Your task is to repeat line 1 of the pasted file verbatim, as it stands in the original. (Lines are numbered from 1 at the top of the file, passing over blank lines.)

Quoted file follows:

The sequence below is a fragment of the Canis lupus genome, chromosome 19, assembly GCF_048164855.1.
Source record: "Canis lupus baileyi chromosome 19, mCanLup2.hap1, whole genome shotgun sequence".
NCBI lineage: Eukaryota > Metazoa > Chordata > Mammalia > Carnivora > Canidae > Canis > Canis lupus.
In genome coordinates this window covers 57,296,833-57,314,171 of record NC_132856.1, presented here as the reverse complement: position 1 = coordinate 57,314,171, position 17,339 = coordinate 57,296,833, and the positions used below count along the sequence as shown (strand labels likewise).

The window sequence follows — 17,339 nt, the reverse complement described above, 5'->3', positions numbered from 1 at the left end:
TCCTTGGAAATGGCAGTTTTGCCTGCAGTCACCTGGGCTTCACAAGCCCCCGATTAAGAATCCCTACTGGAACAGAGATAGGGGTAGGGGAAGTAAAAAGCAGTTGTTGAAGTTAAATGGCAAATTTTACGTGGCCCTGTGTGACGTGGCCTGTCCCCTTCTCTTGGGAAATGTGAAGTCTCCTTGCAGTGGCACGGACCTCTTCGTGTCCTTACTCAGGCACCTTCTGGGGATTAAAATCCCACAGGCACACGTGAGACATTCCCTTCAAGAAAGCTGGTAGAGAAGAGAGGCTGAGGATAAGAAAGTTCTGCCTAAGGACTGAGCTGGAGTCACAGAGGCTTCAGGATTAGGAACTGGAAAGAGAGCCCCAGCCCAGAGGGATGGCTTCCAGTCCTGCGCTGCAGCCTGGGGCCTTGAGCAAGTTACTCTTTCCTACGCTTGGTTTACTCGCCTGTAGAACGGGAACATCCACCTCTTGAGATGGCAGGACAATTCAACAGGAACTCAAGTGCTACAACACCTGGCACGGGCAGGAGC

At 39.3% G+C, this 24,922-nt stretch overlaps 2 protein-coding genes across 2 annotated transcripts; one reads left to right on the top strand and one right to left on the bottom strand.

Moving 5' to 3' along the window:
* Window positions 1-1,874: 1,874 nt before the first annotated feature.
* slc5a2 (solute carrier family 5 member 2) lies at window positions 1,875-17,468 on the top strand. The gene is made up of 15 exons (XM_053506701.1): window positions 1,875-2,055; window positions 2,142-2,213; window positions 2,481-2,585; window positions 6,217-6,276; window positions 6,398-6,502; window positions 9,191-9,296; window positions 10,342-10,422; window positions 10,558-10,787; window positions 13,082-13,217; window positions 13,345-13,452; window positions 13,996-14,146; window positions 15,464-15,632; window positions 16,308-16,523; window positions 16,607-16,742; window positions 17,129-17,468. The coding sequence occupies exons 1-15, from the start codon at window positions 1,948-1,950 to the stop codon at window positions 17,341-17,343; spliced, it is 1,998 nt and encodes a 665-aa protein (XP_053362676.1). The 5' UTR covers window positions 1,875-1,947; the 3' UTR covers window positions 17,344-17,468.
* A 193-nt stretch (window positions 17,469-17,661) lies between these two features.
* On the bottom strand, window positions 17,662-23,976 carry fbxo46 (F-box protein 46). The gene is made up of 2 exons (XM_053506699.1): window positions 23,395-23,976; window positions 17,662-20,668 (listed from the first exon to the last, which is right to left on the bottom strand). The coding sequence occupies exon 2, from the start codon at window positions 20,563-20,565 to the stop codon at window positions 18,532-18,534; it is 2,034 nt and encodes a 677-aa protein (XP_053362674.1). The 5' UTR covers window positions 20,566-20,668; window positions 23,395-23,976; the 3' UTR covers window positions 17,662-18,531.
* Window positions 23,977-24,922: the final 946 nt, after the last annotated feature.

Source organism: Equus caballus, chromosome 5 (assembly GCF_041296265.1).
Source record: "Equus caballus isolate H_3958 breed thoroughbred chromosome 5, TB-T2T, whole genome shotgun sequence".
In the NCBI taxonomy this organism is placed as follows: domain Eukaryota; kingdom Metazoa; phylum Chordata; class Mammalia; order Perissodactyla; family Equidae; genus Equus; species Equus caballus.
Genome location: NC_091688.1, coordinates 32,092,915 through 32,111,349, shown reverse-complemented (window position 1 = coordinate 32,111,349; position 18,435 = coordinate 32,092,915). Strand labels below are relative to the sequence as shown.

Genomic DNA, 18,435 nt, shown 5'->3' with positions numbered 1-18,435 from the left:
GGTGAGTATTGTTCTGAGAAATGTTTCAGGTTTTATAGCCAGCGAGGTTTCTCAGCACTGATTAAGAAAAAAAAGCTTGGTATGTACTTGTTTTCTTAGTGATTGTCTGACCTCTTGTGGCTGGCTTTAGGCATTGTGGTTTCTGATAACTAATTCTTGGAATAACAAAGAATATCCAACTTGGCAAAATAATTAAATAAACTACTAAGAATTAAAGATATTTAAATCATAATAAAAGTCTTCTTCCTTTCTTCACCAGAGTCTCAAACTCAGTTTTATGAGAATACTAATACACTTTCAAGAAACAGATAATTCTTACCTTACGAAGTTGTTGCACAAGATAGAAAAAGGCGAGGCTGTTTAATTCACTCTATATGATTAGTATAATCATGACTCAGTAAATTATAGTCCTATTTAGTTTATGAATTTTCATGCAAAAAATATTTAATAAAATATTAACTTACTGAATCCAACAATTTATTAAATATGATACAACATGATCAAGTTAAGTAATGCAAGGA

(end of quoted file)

The sequence below is a fragment of the Canis lupus genome, chromosome 19, assembly GCF_048164855.1.